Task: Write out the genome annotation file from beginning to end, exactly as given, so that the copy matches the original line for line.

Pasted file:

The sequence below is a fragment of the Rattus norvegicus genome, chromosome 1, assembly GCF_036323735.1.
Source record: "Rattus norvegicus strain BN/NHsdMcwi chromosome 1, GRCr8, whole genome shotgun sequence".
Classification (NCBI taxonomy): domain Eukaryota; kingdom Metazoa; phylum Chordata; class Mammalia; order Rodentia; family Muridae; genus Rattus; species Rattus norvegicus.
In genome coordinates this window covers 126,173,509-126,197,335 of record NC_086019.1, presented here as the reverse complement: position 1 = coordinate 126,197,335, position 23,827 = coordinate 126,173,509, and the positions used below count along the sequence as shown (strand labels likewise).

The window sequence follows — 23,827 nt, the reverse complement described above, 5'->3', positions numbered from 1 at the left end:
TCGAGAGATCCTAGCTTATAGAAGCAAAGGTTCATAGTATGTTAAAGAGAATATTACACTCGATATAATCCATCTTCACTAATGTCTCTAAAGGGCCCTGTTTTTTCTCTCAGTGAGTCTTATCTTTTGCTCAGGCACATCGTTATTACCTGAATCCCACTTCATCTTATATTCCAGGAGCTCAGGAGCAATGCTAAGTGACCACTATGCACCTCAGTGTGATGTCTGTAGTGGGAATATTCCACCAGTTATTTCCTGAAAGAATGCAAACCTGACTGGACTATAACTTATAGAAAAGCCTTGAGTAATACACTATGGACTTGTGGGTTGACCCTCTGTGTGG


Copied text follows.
The sequence below is a fragment of the Rattus norvegicus genome, chromosome 1, assembly GCF_036323735.1.
Source record: "Rattus norvegicus strain BN/NHsdMcwi chromosome 1, GRCr8, whole genome shotgun sequence".
Classification (NCBI taxonomy): domain Eukaryota; kingdom Metazoa; phylum Chordata; class Mammalia; order Rodentia; family Muridae; genus Rattus; species Rattus norvegicus.
In genome coordinates this window covers 126,173,509-126,197,335 of record NC_086019.1, presented here as the reverse complement: position 1 = coordinate 126,197,335, position 23,827 = coordinate 126,173,509, and the positions used below count along the sequence as shown (strand labels likewise).

The window sequence follows — 23,827 nt, the reverse complement described above, 5'->3', positions numbered from 1 at the left end:
TCGAGAGATCCTAGCTTATAGAAGCAAAGGTTCATAGTATGTTAAAGAGAATATTACACTCGATATAATCCATCTTCACTAATGTCTCTAAAGGGCCCTGTTTTTTCTCTCAGTGAGTCTTATCTTTTGCTCAGGCACATCGTTATTACCTGAATCCCACTTCATCTTATATTCCAGGAGCTCAGGAGCAATGCTAAGTGACCACTATGCACCTCAGTGTGATGTCTGTAGTGGGAATATTCCACCAGTTATTTCCTGAAAGAATGCAAACCTGACTGGACTATAACTTATAGAAAAGCCTTGAGTAATACACTATGGACTTGTGGGTTGACCCTCTGTGTGG